Five long years after the gas explosion that killed eight people and destroyed 38 homes in San Bruno, the California Public Utilities Commission last week finally – finally – took Pacific Gas and Electric Co. to task.
The $1.6 billion fine was a record. PG&E’s chief executive somberly released a statement saying the utility was “deeply sorry.”
But in truth, the fine scarcely registered with the massive utility or its shareholders. Share prices took a 1.6 percent dip on the day of the announcement and recovered hours later. The company didn’t bother to appeal.
And its management scarcely suffered a whit, new PUC President Michael Picker noted. “The CEO who held that position at the time of the San Bruno incident, and during cuts in funding pipeline replacement and inspection programs, retired with a reported $38 million bonus,” Picker told the commission. “The president of PG&E at the time of the San Bruno incident is still the president.”
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The problem may be that PG&E is just too big, as Picker suggested.
It’s the largest investor-owned utility in the state, providing not only natural gas but also electricity to a vast swath of California. Its gas-delivery operation is one of the nation’s largest, serving nearly 10 million customers across Northern California and the Central Valley. Its electrical operation is similarly sweeping and includes the Diablo Canyon nuclear plant.
After the San Bruno explosion, investigators found that PG&E’s pipes had deteriorated, that the company had skimped on maintenance, and that its record keeping was shoddy. They also found that PUC had inadequate oversight.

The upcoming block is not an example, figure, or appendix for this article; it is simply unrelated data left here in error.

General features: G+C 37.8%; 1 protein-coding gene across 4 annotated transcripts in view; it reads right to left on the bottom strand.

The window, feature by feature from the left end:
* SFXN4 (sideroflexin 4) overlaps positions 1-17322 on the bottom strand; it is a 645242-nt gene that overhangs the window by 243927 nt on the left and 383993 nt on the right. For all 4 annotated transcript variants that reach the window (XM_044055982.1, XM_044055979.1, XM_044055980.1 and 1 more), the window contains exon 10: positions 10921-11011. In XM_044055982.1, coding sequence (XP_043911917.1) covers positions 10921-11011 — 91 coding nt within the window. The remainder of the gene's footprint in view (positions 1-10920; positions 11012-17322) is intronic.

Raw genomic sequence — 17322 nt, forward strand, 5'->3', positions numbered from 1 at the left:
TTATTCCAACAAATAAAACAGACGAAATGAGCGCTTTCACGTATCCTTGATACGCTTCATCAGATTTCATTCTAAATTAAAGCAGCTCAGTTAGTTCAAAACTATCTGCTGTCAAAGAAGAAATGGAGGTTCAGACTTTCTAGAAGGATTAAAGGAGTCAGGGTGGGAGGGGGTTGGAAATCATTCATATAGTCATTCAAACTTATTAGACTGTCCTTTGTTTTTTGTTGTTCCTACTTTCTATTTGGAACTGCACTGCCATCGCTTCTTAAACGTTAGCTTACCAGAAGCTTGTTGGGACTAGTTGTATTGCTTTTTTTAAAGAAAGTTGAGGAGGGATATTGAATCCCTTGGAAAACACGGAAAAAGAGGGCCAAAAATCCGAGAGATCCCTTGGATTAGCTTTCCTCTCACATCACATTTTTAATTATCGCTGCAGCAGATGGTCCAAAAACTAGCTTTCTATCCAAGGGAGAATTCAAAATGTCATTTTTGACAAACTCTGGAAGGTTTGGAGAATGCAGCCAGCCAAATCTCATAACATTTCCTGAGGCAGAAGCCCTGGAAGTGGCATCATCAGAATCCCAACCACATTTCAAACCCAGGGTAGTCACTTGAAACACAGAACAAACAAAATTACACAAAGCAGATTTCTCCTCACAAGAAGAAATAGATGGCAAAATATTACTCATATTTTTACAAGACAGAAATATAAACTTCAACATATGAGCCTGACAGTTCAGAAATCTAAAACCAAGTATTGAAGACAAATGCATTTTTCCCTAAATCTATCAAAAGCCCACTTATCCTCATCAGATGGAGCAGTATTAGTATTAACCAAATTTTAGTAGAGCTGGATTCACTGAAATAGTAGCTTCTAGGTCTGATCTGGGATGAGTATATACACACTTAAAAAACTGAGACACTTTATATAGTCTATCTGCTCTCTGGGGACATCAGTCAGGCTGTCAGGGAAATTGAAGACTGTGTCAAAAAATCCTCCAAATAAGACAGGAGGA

When the commission handed over thousands of emails – the result of a lawsuit filed by the city of San Bruno – the PUC came off looking less like a fierce watchdog than a Corgi trying to ride herd on Godzilla.
And though the former commission head, Michael Peevey, was a lightning rod for blame, drawing criticism for alleged back-channel dealings and general coziness with the company he was supposed to be regulating, the record also shows that the PUC was simply overmatched by the utility colossus.
The latest audit of the PUC, prepared at its own request, found that the commission’s gas safety enforcement branch is still hobbled by antiquated technology, backlogged investigations, insufficient staff and conflicting directives. Obviously, Picker and state lawmakers need to fix this.
But even the huge fine levied against PG&E illustrates the larger limits of the state’s regulatory system. Picker noted that the PUC had to be careful to make the fine big, but not too big, because if PG&E were forced to do extra borrowing, rates would rise and customers, rather than the utility and its shareholders, would be punished. Even so, the market appears to have treated the record penalty as a mere cost of doing business.
So while the company may talk a good game, it continues to be hard to tell whether PG&E actually is creating a safer culture. In fact, problems and fines have persisted since the San Bruno accident.
At last week’s meeting, Picker asked the PUC staff to look into the commission’s options, and this week, he met with utility analysts on the East Coast. He has talked about breaking up PG&E.
That would be a big deal. But if it can be done, the PUC should seriously consider it. As it is, three massive and vulnerable systems – electrical, nuclear and gas – are under the control of one giant utility that barely flinched when regulators hit it with the worst they could offer. With dangers from terrorism to climate change on the horizon, that’s an untenable situation for California.
Kudos to Picker for making it clear that there’s a new dog in town now. But we’re going to need a far more powerful sentry if PG&E can’t be brought back to a human-sized scale.